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Tim Leech


Tim Lewis
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Just seen this...How terribly sad.

 

We have lost someone who was always happy to give freely of his knowledge and experience and shared many pictures and information with me about boats we have both worked on, if decades apart.

 

His single winking smiley pms often sent to me when I was in full "wooden boat rant" mode always raised a smile too.

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Very sorry to hear this. I only met Tim once, but we have corresponded by email and he supplied me with copies of some documents I had been looking for.

I did wonder whether something more serious lay behind Tim's comments here about being ill.His tug Kennet arrived here in Hebden Bridge and spent months here, when I would have expected it to be making the return trip across the Pennines.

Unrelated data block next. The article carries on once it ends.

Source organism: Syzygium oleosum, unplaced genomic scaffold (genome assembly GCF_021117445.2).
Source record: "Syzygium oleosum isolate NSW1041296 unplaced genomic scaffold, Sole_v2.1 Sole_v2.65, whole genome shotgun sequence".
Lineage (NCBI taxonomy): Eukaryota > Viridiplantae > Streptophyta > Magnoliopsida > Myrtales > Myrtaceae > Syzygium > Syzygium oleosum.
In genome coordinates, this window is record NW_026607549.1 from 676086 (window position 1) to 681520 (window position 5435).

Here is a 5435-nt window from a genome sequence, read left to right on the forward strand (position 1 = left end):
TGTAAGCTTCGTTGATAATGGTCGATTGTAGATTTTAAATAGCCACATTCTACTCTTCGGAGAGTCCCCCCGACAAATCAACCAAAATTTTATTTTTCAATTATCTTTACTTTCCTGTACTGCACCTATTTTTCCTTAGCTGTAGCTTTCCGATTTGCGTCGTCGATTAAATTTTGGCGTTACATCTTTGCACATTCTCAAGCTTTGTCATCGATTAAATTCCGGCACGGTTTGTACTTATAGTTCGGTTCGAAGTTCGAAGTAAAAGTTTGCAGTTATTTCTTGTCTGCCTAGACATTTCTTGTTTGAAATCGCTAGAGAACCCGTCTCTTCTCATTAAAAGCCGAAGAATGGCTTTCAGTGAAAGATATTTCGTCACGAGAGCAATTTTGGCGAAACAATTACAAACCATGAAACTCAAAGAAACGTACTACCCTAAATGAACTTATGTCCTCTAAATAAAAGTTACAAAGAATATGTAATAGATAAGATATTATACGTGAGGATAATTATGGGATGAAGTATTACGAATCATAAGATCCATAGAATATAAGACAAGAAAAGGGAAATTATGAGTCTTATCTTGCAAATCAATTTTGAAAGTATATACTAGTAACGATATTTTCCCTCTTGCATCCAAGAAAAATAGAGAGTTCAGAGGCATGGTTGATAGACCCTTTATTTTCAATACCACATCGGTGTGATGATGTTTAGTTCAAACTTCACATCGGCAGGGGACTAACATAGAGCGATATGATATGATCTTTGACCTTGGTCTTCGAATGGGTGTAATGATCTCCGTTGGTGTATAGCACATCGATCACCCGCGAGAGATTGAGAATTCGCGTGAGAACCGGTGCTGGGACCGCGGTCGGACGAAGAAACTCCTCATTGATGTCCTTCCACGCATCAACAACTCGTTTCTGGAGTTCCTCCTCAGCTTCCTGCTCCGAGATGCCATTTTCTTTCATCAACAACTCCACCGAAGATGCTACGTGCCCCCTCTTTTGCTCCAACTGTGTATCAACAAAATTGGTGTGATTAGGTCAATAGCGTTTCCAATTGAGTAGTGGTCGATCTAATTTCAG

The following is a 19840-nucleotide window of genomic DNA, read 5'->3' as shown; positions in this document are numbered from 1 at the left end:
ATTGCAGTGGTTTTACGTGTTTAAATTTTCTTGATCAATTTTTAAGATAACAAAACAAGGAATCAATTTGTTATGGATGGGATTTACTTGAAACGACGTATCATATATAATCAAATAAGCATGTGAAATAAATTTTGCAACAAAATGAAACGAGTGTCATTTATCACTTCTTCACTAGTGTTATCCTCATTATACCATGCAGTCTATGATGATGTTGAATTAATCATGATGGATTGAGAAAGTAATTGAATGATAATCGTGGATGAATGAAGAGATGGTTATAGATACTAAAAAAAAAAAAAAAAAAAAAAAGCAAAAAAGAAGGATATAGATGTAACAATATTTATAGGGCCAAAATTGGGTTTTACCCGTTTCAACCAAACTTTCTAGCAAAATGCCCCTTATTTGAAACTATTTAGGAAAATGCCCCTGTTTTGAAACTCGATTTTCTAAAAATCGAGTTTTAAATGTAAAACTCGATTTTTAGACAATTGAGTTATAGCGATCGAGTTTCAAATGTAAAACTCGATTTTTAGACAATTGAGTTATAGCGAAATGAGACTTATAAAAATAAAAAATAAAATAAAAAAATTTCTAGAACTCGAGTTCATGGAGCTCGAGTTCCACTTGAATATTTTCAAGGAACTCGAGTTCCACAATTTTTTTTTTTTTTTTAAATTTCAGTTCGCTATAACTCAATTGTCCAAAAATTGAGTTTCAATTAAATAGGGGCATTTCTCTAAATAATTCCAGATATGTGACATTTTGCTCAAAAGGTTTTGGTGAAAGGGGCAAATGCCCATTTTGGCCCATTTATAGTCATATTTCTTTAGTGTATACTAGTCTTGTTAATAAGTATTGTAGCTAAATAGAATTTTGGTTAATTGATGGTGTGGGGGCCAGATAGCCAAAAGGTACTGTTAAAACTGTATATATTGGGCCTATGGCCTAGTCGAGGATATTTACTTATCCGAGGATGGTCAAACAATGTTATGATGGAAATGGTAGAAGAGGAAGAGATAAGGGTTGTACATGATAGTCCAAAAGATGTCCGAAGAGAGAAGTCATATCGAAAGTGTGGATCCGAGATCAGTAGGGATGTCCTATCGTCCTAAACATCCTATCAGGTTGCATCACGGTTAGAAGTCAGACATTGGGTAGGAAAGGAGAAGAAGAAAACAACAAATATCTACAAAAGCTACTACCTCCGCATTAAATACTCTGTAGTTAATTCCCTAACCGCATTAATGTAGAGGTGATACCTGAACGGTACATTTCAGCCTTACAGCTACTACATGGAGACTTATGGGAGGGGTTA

From the HNBC Mailing List:

Jackie Leech (Tim's younger sister) has asked Bernard Hales to pass on the following details to mutual friends:

Memorial Gathering for Tim (Tug Kennet) is to be held at 'The Leigh Arms', 12.00, Friday 2 October, prior to the 'steam event' there.
(Family and close friends attending cremation next Friday.)

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I was very sorry indeed to hear of Tim's untimely passing. I had known him for quite a number of years, introduced initially I think by another much missed waterway personality, Roger Lorenz, He was always very helpful with engine and technical queries, with advice given freely and willingly with just the right amount of gentle authority. He always came out to the lock when he heard the sound of a vintage engine and was happy to have look in the engine 'ole and dispense assurance that 'all seems ok' (if it was). He didn't canvass for work (he didn't need to) and would often say 'no need to do that' if it wasn't really necessary.